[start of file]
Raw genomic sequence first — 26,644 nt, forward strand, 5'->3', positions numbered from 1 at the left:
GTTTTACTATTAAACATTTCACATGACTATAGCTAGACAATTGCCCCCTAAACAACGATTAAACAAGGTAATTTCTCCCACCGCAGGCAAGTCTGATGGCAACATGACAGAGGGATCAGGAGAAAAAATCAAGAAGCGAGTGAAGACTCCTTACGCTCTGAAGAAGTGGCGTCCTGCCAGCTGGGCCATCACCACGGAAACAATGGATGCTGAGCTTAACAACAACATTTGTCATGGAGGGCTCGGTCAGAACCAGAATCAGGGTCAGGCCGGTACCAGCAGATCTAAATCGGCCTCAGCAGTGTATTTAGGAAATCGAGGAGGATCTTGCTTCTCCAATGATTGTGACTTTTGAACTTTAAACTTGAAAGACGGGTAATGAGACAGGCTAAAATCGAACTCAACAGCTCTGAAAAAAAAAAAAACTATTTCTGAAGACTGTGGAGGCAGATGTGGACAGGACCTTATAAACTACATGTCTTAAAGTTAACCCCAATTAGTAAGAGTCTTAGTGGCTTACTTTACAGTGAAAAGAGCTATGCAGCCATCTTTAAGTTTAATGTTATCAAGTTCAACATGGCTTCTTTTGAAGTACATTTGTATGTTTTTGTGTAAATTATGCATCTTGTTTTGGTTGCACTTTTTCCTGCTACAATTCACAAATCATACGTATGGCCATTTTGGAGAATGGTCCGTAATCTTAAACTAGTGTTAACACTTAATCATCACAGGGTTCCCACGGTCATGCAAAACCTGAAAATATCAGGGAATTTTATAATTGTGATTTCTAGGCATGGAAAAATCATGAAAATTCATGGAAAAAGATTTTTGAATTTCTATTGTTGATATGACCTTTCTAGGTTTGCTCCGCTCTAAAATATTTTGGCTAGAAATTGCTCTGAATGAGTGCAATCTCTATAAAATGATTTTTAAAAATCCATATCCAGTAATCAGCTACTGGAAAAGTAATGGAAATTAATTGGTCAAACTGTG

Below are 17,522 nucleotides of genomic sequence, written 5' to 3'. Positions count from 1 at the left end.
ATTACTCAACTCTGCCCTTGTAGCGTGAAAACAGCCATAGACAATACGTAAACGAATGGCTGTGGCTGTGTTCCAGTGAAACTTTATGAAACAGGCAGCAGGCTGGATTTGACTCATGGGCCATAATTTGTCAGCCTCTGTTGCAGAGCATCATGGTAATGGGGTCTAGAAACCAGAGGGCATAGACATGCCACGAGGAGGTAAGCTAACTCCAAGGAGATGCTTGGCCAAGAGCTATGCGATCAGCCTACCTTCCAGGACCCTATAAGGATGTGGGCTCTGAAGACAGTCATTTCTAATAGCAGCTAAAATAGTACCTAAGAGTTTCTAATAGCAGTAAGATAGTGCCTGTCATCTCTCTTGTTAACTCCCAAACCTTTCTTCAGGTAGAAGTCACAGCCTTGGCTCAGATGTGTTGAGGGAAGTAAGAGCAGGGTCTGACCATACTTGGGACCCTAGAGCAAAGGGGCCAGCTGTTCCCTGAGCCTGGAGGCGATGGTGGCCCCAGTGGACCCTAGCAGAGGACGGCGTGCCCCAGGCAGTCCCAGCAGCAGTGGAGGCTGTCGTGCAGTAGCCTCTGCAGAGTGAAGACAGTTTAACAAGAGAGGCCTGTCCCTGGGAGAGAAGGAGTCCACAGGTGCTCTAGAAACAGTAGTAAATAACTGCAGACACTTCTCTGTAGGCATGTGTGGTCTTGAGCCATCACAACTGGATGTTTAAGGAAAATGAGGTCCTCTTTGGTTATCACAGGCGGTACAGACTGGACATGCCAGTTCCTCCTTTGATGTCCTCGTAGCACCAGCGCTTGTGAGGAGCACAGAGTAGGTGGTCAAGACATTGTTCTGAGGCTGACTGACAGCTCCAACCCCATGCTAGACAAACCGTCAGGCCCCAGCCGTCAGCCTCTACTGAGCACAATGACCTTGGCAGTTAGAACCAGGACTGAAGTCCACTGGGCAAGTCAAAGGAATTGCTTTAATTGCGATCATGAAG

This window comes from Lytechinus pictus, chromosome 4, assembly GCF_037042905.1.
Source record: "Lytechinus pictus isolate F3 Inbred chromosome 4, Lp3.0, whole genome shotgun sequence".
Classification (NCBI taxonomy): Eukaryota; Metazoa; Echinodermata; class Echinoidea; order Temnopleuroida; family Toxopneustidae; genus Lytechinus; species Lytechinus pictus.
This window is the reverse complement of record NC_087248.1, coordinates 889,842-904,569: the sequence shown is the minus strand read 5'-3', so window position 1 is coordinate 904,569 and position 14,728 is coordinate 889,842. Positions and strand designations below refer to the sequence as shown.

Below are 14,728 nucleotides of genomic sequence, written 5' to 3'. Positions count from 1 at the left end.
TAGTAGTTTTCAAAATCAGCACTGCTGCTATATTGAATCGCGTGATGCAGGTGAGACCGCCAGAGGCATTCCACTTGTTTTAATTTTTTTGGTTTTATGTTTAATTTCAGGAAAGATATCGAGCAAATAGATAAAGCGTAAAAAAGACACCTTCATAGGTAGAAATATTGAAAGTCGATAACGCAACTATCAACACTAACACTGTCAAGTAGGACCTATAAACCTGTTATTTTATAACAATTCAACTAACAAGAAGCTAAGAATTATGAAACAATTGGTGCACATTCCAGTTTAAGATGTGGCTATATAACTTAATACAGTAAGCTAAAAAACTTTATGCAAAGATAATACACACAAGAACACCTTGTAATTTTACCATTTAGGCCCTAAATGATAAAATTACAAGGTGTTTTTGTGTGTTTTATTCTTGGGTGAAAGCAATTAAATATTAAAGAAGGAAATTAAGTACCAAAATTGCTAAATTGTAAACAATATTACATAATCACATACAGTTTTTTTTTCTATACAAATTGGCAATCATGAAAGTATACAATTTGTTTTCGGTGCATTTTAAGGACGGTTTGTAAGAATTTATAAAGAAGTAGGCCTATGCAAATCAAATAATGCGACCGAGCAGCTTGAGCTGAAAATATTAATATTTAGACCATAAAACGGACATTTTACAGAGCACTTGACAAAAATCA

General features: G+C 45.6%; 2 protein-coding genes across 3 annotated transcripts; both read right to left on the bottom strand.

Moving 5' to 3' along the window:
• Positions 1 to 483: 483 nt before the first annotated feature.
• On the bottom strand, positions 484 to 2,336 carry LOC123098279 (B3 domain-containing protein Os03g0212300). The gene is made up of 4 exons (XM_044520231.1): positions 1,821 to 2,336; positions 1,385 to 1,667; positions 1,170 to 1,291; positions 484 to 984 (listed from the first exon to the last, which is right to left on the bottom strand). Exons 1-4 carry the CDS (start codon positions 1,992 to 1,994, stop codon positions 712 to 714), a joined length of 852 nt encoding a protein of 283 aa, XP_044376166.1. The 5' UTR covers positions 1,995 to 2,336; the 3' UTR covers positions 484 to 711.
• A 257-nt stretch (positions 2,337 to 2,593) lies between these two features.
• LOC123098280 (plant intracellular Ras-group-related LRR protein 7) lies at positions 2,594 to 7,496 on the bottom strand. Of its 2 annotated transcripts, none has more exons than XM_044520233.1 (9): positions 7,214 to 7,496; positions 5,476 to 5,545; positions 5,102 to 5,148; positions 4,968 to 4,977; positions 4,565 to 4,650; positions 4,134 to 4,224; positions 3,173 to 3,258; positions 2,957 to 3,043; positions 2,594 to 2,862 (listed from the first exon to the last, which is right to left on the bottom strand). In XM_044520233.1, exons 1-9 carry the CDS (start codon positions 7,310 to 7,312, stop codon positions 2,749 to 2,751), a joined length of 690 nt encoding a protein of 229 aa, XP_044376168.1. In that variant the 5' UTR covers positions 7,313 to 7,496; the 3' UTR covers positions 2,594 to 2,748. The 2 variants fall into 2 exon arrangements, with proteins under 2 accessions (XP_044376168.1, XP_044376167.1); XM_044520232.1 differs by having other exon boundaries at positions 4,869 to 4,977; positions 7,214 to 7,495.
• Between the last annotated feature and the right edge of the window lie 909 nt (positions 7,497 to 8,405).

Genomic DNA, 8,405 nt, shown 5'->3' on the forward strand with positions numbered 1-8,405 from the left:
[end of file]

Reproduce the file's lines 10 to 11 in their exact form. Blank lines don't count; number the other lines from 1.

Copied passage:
TAGTAGTTTTCAAAATCAGCACTGCTGCTATATTGAATCGCGTGATGCAGGTGAGACCGCCAGAGGCATTCCACTTGTTTTAATTTTTTTGGTTTTATGTTTAATTTCAGGAAAGATATCGAGCAAATAGATAAAGCGTAAAAAAGACACCTTCATAGGTAGAAATATTGAAAGTCGATAACGCAACTATCAACACTAACACTGTCAAGTAGGACCTATAAACCTGTTATTTTATAACAATTCAACTAACAAGAAGCTAAGAATTATGAAACAATTGGTGCACATTCCAGTTTAAGATGTGGCTATATAACTTAATACAGTAAGCTAAAAAACTTTATGCAAAGATAATACACACAAGAACACCTTGTAATTTTACCATTTAGGCCCTAAATGATAAAATTACAAGGTGTTTTTGTGTGTTTTATTCTTGGGTGAAAGCAATTAAATATTAAAGAAGGAAATTAAGTACCAAAATTGCTAAATTGTAAACAATATTACATAATCACATACAGTTTTTTTTTCTATACAAATTGGCAATCATGAAAGTATACAATTTGTTTTCGGTGCATTTTAAGGACGGTTTGTAAGAATTTATAAAGAAGTAGGCCTATGCAAATCAAATAATGCGACCGAGCAGCTTGAGCTGAAAATATTAATATTTAGACCATAAAACGGACATTTTACAGAGCACTTGACAAAAATCA

General features: G+C 45.6%; 2 protein-coding genes across 3 annotated transcripts; both read right to left on the bottom strand.